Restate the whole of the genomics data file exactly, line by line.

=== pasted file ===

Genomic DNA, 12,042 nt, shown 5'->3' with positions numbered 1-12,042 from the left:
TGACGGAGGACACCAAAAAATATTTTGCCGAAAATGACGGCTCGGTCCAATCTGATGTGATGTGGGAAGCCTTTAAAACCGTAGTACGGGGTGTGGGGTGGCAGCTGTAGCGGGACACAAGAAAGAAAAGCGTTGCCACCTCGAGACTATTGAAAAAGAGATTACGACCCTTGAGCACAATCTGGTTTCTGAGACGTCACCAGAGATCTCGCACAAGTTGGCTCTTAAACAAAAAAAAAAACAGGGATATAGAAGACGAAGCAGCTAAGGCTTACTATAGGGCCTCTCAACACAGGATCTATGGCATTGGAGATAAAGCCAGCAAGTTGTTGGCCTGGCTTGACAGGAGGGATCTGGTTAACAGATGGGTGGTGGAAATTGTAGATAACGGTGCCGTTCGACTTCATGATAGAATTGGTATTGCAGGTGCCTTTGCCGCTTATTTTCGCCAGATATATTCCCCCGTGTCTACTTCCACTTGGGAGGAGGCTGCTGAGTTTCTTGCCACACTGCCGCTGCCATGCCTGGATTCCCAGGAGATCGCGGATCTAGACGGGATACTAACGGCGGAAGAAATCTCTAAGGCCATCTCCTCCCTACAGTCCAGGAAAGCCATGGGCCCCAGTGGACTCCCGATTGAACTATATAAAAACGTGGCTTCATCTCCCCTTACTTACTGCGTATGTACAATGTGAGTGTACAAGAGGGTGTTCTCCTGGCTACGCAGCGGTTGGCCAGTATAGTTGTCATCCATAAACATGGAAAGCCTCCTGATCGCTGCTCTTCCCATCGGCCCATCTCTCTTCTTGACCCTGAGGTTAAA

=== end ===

Genomic DNA, 12,042 nt, shown 5'->3' with positions numbered 1-12,042 from the left:
TGACGGAGGACACCAAAAAATATTTTGCCGAAAATGACGGCTCGGTCCAATCTGATGTGATGTGGGAAGCCTTTAAAACCGTAGTACGGGGTGTGGGGTGGCAGCTGTAGCGGGACACAAGAAAGAAAAGCGTTGCCACCTCGAGACTATTGAAAAAGAGATTACGACCCTTGAGCACAATCTGGTTTCTGAGACGTCACCAGAGATCTCGCACAAGTTGGCTCTTAAACAAAAAAAAAAACAGGGATATAGAAGACGAAGCAGCTAAGGCTTACTATAGGGCCTCTCAACACAGGATCTATGGCATTGGAGATAAAGCCAGCAAGTTGTTGGCCTGGCTTGACAGGAGGGATCTGGTTAACAGATGGGTGGTGGAAATTGTAGATAACGGTGCCGTTCGACTTCATGATAGAATTGGTATTGCAGGTGCCTTTGCCGCTTATTTTCGCCAGATATATTCCCCCGTGTCTACTTCCACTTGGGAGGAGGCTGCTGAGTTTCTTGCCACACTGCCGCTGCCATGCCTGGATTCCCAGGAGATCGCGGATCTAGACGGGATACTAACGGCGGAAGAAATCTCTAAGGCCATCTCCTCCCTACAGTCCAGGAAAGCCATGGGCCCCAGTGGACTCCCGATTGAACTATATAAAAACGTGGCTTCATCTCCCCTTACTTACTGCGTATGTACAATGTGAGTGTACAAGAGGGTGTTCTCCTGGCTACGCAGCGGTTGGCCAGTATAGTTGTCATCCATAAACATGGAAAGCCTCCTGATCGCTGCTCTTCCCATCGGCCCATCTCTCTTCTTGACCCTGAGGTTAAA